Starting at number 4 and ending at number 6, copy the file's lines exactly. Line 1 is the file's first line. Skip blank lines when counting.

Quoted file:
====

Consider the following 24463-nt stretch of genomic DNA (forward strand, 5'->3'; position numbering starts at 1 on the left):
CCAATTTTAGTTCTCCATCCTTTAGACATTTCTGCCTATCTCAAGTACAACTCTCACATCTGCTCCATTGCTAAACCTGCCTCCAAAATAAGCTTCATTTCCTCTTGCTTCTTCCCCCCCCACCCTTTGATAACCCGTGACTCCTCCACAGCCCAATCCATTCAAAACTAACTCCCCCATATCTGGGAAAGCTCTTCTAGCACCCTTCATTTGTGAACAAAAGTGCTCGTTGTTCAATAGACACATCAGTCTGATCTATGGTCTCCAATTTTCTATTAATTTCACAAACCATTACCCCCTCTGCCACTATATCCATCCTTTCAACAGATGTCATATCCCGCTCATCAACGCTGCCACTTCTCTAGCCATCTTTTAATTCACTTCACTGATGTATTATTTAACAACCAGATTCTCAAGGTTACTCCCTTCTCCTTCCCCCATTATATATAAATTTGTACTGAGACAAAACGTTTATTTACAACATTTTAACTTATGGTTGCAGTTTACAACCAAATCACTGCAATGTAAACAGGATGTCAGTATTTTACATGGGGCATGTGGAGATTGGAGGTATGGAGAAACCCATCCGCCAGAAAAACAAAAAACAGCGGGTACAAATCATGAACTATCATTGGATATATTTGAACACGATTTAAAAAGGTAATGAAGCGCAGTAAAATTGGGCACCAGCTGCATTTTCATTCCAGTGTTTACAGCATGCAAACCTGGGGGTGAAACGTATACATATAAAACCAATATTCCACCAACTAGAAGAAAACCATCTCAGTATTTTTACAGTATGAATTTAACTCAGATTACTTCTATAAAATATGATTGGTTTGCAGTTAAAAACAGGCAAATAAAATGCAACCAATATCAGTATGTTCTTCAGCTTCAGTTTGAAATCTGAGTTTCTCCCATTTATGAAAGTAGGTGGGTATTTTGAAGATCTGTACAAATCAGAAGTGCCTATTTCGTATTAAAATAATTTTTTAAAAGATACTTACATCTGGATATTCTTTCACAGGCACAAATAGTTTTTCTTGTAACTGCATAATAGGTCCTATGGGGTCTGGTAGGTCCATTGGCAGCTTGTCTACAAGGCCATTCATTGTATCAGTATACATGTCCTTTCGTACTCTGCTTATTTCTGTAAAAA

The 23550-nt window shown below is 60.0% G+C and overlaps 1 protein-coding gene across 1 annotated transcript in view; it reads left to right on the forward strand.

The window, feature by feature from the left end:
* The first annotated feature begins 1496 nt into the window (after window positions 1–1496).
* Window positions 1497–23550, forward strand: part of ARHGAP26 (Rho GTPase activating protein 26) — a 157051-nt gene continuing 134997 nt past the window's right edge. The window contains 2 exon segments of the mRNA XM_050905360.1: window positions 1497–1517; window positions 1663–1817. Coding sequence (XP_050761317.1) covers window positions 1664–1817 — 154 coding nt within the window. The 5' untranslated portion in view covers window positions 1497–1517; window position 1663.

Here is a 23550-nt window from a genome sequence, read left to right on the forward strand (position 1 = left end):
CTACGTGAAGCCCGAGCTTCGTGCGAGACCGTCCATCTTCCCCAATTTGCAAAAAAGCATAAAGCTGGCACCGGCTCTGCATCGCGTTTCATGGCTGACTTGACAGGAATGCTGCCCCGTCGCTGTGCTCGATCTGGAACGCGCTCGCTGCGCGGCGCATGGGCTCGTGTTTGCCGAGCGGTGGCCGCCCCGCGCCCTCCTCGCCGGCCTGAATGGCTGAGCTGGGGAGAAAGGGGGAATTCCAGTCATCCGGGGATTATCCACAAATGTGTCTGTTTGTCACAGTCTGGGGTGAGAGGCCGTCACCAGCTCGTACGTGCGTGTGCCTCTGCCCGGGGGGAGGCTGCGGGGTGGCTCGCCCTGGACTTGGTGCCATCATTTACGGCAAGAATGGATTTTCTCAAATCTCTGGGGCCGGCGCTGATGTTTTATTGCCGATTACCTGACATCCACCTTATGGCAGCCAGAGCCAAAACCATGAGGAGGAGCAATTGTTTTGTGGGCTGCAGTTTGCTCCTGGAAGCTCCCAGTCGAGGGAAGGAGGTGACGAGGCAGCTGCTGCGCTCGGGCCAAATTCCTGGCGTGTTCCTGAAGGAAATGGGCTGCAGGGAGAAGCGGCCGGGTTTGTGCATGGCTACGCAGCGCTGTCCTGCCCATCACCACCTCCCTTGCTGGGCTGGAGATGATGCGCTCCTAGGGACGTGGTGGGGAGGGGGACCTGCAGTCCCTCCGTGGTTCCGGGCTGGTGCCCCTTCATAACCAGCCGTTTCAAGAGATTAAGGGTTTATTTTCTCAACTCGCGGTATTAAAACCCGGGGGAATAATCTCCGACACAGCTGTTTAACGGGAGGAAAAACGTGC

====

The window, feature by feature from the left end:
* The first annotated feature begins 1496 nt into the window (after window positions 1–1496).
* Window positions 1497–23550, forward strand: part of ARHGAP26 (Rho GTPase activating protein 26) — a 157051-nt gene continuing 134997 nt past the window's right edge. The window contains 2 exon segments of the mRNA XM_050905360.1: window positions 1497–1517; window positions 1663–1817. Coding sequence (XP_050761317.1) covers window positions 1664–1817 — 154 coding nt within the window. The 5' untranslated portion in view covers window positions 1497–1517; window position 1663.